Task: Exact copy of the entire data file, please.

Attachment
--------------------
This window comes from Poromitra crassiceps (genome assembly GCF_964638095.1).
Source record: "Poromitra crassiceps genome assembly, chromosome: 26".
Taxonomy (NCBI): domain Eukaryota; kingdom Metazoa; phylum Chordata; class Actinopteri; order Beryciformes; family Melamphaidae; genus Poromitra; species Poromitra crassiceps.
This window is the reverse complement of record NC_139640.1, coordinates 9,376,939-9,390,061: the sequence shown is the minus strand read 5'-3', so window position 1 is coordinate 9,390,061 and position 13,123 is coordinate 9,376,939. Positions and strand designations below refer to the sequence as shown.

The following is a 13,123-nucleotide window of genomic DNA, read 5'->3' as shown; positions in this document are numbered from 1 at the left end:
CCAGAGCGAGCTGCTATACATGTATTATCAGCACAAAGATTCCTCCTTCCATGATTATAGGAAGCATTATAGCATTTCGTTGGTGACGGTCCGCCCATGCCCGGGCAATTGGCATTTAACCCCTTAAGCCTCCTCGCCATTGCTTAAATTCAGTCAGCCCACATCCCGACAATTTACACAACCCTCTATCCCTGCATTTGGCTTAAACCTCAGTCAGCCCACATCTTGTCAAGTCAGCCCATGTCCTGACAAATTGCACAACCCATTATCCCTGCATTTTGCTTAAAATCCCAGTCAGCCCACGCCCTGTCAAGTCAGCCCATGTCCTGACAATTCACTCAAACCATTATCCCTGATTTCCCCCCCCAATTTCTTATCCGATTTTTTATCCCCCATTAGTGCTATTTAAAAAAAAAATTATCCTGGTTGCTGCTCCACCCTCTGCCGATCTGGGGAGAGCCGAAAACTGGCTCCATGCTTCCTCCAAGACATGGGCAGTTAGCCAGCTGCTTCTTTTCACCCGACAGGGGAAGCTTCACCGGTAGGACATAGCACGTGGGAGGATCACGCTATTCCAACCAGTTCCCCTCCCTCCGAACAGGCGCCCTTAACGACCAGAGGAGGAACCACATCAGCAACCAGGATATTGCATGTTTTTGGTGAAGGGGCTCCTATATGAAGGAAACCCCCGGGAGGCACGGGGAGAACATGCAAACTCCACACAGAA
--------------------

This window comes from Poromitra crassiceps (genome assembly GCF_964638095.1).
Source record: "Poromitra crassiceps genome assembly, chromosome: 26".
Taxonomy (NCBI): domain Eukaryota; kingdom Metazoa; phylum Chordata; class Actinopteri; order Beryciformes; family Melamphaidae; genus Poromitra; species Poromitra crassiceps.
This window is the reverse complement of record NC_139640.1, coordinates 9,376,939-9,390,061: the sequence shown is the minus strand read 5'-3', so window position 1 is coordinate 9,390,061 and position 13,123 is coordinate 9,376,939. Positions and strand designations below refer to the sequence as shown.

The following is a 13,123-nucleotide window of genomic DNA, read 5'->3' as shown; positions in this document are numbered from 1 at the left end:
CCAGAGCGAGCTGCTATACATGTATTATCAGCACAAAGATTCCTCCTTCCATGATTATAGGAAGCATTATAGCATTTCGTTGGTGACGGTCCGCCCATGCCCGGGCAATTGGCATTTAACCCCTTAAGCCTCCTCGCCATTGCTTAAATTCAGTCAGCCCACATCCCGACAATTTACACAACCCTCTATCCCTGCATTTGGCTTAAACCTCAGTCAGCCCACATCTTGTCAAGTCAGCCCATGTCCTGACAAATTGCACAACCCATTATCCCTGCATTTTGCTTAAAATCCCAGTCAGCCCACGCCCTGTCAAGTCAGCCCATGTCCTGACAATTCACTCAAACCATTATCCCTGATTTCCCCCCCCAATTTCTTATCCGATTTTTTATCCCCCATTAGTGCTATTTAAAAAAAAAATTATCCTGGTTGCTGCTCCACCCTCTGCCGATCTGGGGAGAGCCGAAAACTGGCTCCATGCTTCCTCCAAGACATGGGCAGTTAGCCAGCTGCTTCTTTTCACCCGACAGGGGAAGCTTCACCGGTAGGACATAGCACGTGGGAGGATCACGCTATTCCAACCAGTTCCCCTCCCTCCGAACAGGCGCCCTTAACGACCAGAGGAGGAACCACATCAGCAACCAGGATATTGCATGTTTTTGGTGAAGGGGCTCCTATATGAAGGAAACCCCCGGGAGGCACGGGGAGAACATGCAAACTCCACACAGAA